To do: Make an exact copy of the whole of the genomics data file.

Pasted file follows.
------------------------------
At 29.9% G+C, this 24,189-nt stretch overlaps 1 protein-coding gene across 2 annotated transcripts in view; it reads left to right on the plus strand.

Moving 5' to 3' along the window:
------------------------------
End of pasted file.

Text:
At 29.9% G+C, this 24,189-nt stretch overlaps 1 protein-coding gene across 2 annotated transcripts in view; it reads left to right on the plus strand.

Moving 5' to 3' along the window: